I Was There At the Temple

Jesus Heals a Lame Man

by H.T. Lawrence

 

I was there that day at the temple.

When all had gathered to see Him.

When the invitation came for the sick or,

The lame, or the blind, or the halt, or the

Maimed, or leprous, or those that are withered,

Or the death, or afflicted in any way to come

Up so He could heal them.

 

I had always thought that

My son’s lameness was my entire fault,

A punishment for my youthful sins.

 

I had let my passions to go beyond

What God’s commandments had said was good.

When my parents found out that I was pregnant

They sent me away to Bountiful to have the child.

In Bountiful I stayed with a loving couple,

Joseph and Adah.

There was no judgment of condemnation,

Just loving understanding and sharing the Gospel

By their everyday example.

 

During my stay in Bountiful

I had many long talks with Joseph and Adah.

They taught me to pray, to really pray.

I came to a hard conclusion to give my baby

Up for adoption, this was what was best

For the both of us.

 

When it was time for the delivery

Adah was there with the midwife,

To help bring this new life into

The world. A boy.

 

In my heart I named him Joseph

but never uttered it aloud.

 

By this time a home had been found

For my first born with a loving childless couple.

A blessing was given to me at that time as well,

A job of being wet nurse to my little Joseph.

 

I stayed with the family for eight months,

During that time I gave my boy a life time of love.

Told him stories of his father who never knew of him.

Taught my little man about Joseph and Adah

 

Then one night I kissed his little head one last time,

Put him in his bead, kissed the cheeks of the those

Who had come to love my Joseph as much as I did,

And walk out to start my new life and never see him again.

 

I move to a town to where I was a stranger.

Where no one knew my past, I married

And when my second son,

The first child with my husband,

Was born lame I knew it was my punishment.

 

I did all I could do to make my second son’s

Life the best that it could be.

With the help of his father we taught

Him how to overcome his lameness.

 

I gave this second son double helpings of love,

One helping for him and one for his brother.

Even as busy as I was I never forgot my first.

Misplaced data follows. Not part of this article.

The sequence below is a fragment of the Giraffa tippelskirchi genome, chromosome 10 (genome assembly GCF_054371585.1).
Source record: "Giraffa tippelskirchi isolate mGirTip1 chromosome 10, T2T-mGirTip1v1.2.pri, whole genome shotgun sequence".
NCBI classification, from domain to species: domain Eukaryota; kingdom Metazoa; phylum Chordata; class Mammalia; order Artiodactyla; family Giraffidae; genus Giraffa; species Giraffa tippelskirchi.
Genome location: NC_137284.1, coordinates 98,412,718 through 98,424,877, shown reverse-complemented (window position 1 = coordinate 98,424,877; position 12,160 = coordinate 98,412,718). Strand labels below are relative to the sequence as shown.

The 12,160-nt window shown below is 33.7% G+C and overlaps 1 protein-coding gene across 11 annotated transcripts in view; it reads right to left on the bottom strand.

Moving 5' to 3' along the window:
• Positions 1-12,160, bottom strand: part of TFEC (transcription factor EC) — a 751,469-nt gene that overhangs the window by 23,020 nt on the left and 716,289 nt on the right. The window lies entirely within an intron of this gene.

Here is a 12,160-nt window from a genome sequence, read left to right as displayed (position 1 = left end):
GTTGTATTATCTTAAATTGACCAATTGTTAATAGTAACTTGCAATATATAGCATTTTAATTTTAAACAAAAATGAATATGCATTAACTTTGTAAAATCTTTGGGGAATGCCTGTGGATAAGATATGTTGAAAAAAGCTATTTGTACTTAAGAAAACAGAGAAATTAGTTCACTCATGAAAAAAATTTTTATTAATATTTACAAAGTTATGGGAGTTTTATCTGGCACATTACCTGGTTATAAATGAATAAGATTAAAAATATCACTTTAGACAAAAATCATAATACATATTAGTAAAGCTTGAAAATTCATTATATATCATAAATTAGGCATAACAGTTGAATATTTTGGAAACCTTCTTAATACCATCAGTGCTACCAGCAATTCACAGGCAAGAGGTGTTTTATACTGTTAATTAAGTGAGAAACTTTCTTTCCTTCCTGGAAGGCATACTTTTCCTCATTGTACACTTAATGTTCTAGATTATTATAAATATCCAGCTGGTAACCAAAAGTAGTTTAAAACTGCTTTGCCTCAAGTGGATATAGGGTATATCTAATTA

At times I would just daydream what he would be doing.

 

The first thing every morning, in my mind

I would say the names of my children

And tell them that I love them and ask God to bless them.

The last thing at night I would do the same.

 

When the call came that day my joy overflowed

For my son, now a man who had never been able

To walk yet alone run as other could.

We went up as a family, with his wife and children.

 

What I did not realize at the time was that I was

Going up for me, for my heart to be healed.

The Savior took me in his arms, kissed me on the cheek,

As he did I felt His love and recognized the same love I felt

When I was in the home of Joseph and Adah,

The same love I felt for my family

 

Then there was a whisper in my ear,

“Your sins are forgiven, I have suffered for them.

You have always done what is best and your best

For your children, and I have filled in the rest.

Peace fill your heart, you have nothing to feel guilty for.

You one son was born lame so I could heal him today.

 

Praise to my Father above

For that day I saw my Savior

And I was set free.

 

By H. T. Lawrence (pen name)

A.K.A Larry T. Hollist

Christopher D. Cunningham, the LDS.net content director, loves emphatically celebrating his son Albus' normal healthy development, writing about the Church of Jesus Christ, finding the middle ground on most controversies, and using Western Family generic brand lip balm. Christopher is a proud graduate of Brigham Young University-Idaho, and a resident of Lockhart, Texas. He is a longtime supporter of the National Suicide Prevention Lifeline.
  • Stephen

    This is really terrible. It’s a sort of narrative poetry I guess, but the story is painfully simplistic yet unnecessarily specific. There is no flow or lyricism to the verse, either. Contrived and banal stories like this should be banished from our religious discourse.